Maze says French people are fed up with Strauss-Kahn and his problems. Pointing to a newspaper, he says the war in Libya, the euro crisis and unemployment are the country's real problems. It's time, Maze says, for France to leave Strauss-Kahn to his fate.

Copyright 2018 NPR. To see more, visit http://www.npr.org/.

MARY LOUISE KELLY, Host:

Here in the U.S., the sexual assault case against former IMF chief Dominique Strauss-Kahn has been falling apart. In his native France, this has prompted speculation about whether Strauss-Kahn could revive his political career and maybe make a run for the presidency. Well, maybe not. As Eleanor Beardsley reports, new charges in France and the nonstop news coverage of the saga seem to be turning people off to a possible comeback.

ELEANOR BEARDSLEY: Thirty-two-year-old French writer Tristane Banon says she had to fight to get Dominique Strauss-Kahn off her in 2003 after she met him in an apartment to interview him. Last week she filed charges of attempted rape against Strauss-Kahn in a Paris court. Last night Banon gave her first television interview about the incident.

TRISTANE BANON: (French spoken)

BEARDSLEY: She said for eight years she followed everyone's advice - from her mother to fellow journalists to legal advisors - not to bring charges against Strauss-Kahn, who was both powerful and the former husband of her godmother.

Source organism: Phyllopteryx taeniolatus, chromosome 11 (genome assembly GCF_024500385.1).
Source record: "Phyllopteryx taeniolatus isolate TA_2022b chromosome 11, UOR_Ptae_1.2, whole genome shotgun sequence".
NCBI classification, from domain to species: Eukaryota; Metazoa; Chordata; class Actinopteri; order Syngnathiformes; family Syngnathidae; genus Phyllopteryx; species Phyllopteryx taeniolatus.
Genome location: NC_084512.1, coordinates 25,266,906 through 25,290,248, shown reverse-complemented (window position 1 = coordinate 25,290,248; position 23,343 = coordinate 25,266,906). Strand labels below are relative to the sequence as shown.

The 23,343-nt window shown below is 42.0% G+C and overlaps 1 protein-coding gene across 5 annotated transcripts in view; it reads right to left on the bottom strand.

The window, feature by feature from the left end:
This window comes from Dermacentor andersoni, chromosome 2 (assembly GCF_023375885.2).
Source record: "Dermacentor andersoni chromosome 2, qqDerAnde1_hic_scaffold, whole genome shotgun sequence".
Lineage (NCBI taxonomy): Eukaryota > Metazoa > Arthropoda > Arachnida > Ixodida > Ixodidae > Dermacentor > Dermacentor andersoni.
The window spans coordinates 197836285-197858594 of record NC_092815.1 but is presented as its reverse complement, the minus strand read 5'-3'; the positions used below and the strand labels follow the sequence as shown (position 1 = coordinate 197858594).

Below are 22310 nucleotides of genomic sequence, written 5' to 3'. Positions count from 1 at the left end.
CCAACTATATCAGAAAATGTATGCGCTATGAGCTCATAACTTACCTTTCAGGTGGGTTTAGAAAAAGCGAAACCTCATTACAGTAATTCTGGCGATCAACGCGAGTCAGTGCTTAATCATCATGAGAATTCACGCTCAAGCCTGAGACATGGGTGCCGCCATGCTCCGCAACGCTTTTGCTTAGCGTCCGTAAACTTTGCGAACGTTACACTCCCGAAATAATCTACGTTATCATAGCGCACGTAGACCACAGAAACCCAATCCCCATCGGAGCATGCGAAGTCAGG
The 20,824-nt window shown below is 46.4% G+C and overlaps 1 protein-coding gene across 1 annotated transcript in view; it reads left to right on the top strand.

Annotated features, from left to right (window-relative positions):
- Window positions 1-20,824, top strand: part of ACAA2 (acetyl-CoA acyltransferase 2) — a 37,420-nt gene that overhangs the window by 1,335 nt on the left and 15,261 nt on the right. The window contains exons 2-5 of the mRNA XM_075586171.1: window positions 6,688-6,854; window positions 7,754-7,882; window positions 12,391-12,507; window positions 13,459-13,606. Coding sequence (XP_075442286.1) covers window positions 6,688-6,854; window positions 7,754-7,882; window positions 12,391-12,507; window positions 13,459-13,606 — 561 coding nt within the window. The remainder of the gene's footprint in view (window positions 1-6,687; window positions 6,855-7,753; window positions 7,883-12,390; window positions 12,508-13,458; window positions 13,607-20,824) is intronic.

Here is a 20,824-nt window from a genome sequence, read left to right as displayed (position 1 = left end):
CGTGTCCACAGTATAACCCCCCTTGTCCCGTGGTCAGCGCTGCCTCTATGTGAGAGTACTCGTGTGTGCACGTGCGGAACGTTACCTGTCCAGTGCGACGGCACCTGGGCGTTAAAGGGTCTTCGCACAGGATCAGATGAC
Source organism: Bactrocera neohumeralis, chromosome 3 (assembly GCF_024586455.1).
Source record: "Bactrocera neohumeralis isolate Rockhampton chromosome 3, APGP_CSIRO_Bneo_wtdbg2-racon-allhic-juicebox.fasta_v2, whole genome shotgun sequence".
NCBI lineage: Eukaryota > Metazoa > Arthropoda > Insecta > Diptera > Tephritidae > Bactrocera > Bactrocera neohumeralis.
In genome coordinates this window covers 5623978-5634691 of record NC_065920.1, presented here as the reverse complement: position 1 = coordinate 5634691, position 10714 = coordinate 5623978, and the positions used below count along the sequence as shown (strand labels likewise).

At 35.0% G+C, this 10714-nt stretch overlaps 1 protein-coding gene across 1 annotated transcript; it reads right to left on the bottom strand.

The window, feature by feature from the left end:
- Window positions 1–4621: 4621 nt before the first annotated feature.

BANON: (Through translator) I thought I could forget it, put it in a box and put it away. But it hasn't been possible. The only way to put an end to this in my head was to go to court and let justice decide.

BEARDSLEY: Anne Elisabeth Moutet is a French columnist for the British newspaper the Sunday Telegraph. She believes Banon is extremely credible and that her claims will not be easily dismissed by his friends and political supporters.

ANNE ELISABETH MOUTET: I think they're all mad if they think that he can run again. With what's come out about his private life, do you think this man can go to international conferences? Do you think he can go and speak with the president of the United States in the White House?

BEARDSLEY: Christophe Barbier is editor of weekly news magazine L'Express. He says the Banon case could explode or fizzle out, depending on whether judges think there is solid enough evidence for a trial.

CHRISTOPHE BARBIER: (Through translator) Even if this case doesn't go to court, these charges paint a psychological portrait of Dominique Strauss-Kahn as someone who cannot control his sexual impulses. That will continue to destroy his reputation and keep him from returning to politics.

BEARDSLEY: At a news kiosk on a busy corner in Paris's 18th arrondissement, Laurent Maze is buying newspapers. Maze, who describes himself as a left-wing voter, says the reports of Strauss-Kahn's behavior toward women are bad enough, but his values are also the wrong ones for France.

LAURENT MAZE: I think that it's a good thing that actually he doesn't come back to France and run for the presidential election, because he's a man who spends a lot of money on very expensive hotels. He's got a way of life which is contrary to the way of life of many French people.

BEARDSLEY: For NPR news, I'm Eleanor Beardsley in Paris. Transcript provided by NPR, Copyright NPR.